Last month, Saudi Arabia cancelled the Jeddah Film Festival, sparking angry reactions by liberals and young bloggers craving for entertainment in a country where the Internet is censored, concerts and any mixing of unrelated men and women are banned.
“The impact on future plans is very negative to say the least,” said Saudi columnist Abdullah al-Alami.
“As Saudi Arabia is striving to promote both foreign investment opportunities and local tourism in the country, there are clear signs that these two objectives will not be achieved under the current circumstances,”he said.
Saudi Arabia has pledged to spend US$400 billion until 2013 to upgrade its infrastructure and has also launched a plan to build five economic and industrial cities to create new jobs.
Apart from the festival, a rock music concert in a compound in Riyadh was scrapped, while the religious police got access to private beaches in Jeddah, the most liberal city, blogs said.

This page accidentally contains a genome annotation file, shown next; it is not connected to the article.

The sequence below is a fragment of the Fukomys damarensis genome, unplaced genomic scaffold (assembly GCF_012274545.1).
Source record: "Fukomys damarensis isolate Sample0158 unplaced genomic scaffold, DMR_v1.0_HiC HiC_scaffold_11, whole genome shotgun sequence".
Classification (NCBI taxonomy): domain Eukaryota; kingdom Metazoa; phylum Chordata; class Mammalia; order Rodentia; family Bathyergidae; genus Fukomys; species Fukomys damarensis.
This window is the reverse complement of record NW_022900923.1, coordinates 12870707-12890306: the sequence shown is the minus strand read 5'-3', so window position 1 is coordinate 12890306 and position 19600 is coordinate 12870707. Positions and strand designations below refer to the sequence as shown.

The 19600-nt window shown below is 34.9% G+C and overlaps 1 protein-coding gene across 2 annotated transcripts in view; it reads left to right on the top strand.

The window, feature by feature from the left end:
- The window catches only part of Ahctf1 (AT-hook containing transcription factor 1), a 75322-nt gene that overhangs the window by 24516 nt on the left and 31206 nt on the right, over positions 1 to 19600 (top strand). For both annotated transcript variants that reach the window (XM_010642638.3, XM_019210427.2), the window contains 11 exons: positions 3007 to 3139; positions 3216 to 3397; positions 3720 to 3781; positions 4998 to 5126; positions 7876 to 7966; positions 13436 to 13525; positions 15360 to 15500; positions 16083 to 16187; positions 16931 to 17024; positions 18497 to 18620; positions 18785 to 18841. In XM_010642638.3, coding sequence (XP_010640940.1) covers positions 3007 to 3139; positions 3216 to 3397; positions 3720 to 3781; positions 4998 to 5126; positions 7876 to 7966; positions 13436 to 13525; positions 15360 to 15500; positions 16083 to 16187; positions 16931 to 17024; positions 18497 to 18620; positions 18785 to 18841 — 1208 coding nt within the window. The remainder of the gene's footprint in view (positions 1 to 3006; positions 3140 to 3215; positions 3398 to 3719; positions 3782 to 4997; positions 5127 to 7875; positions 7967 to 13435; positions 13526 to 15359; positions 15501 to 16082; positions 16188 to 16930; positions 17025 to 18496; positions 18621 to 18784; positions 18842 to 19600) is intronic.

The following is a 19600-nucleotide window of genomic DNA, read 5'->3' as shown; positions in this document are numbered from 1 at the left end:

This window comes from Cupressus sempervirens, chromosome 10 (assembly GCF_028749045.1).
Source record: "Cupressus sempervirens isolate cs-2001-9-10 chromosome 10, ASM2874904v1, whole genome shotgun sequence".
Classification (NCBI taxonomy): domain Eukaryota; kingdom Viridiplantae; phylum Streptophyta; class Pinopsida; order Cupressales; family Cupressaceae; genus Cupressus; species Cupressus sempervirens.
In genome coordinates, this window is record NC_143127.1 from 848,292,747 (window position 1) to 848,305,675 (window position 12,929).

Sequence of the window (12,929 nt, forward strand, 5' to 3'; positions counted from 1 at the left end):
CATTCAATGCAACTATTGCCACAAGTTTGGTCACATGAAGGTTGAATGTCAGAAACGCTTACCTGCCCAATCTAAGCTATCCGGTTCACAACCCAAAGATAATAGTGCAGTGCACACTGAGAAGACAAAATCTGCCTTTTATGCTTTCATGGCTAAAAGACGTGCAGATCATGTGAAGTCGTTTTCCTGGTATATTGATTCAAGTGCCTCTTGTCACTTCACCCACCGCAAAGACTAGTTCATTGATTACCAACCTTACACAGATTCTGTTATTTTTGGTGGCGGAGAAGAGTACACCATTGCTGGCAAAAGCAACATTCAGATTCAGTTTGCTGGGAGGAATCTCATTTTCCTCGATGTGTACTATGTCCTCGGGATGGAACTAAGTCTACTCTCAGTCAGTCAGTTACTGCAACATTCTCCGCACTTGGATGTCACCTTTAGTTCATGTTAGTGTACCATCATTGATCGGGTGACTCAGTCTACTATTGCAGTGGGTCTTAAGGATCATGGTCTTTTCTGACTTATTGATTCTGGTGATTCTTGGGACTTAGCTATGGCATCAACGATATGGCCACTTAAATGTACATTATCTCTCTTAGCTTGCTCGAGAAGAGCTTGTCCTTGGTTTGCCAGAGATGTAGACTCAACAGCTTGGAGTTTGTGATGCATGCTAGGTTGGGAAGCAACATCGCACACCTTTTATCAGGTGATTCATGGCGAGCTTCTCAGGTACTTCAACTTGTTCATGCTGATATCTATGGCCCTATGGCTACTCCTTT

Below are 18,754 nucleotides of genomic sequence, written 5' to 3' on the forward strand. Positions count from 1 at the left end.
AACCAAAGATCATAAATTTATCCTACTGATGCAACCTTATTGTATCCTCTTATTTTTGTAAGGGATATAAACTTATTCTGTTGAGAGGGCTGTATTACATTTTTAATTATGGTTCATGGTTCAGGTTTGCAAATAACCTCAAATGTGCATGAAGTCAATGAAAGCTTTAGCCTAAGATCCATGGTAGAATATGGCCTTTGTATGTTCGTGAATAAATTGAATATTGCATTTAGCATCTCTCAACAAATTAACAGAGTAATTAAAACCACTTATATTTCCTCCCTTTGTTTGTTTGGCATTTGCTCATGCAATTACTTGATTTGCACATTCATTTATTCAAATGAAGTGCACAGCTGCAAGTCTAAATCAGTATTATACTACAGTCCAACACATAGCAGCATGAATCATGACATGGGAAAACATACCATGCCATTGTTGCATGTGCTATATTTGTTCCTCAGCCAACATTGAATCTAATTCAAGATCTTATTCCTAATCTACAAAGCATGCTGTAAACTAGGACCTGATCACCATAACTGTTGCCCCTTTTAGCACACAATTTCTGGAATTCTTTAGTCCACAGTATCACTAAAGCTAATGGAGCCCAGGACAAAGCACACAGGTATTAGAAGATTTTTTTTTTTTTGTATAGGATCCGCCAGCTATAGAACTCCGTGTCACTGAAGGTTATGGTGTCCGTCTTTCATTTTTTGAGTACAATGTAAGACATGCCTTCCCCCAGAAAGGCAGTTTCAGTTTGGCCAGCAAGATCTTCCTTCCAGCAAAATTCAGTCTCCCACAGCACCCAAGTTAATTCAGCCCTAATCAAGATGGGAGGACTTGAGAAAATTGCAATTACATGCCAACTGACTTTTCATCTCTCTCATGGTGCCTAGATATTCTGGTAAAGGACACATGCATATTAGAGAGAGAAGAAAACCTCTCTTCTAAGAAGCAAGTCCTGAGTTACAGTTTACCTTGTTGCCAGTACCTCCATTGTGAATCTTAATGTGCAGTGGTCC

“The youth are left feeling bitter and unwanted. Although they represent a large segment of our society, they have few options to pursue innocent fun,” Saudi daily Arab News wrote.
“No country for young men,” student Ahmed al-Omran wrote in his blog “Saudi jeans” discussing a lack of entertainment for single men, concluding: “Well, they will do other things that you probably will not like.”
“You can pamper the youth by giving cars or benefits but they will speak out at some point,” said a diplomat in Riyadh.
Efforts to lower the dependence on state jobs have been hampered by clerics’ resistance to overhaul school curricula.
“The government is aware of this problem and is trying to tackle it but it will take a long time and will require a root and branch overhaul of the education system,” said Paul Gamble, head of research at Saudi investment bank Jadwa Investment.
“Unemployment is a serious issue in the long term.” — Reuters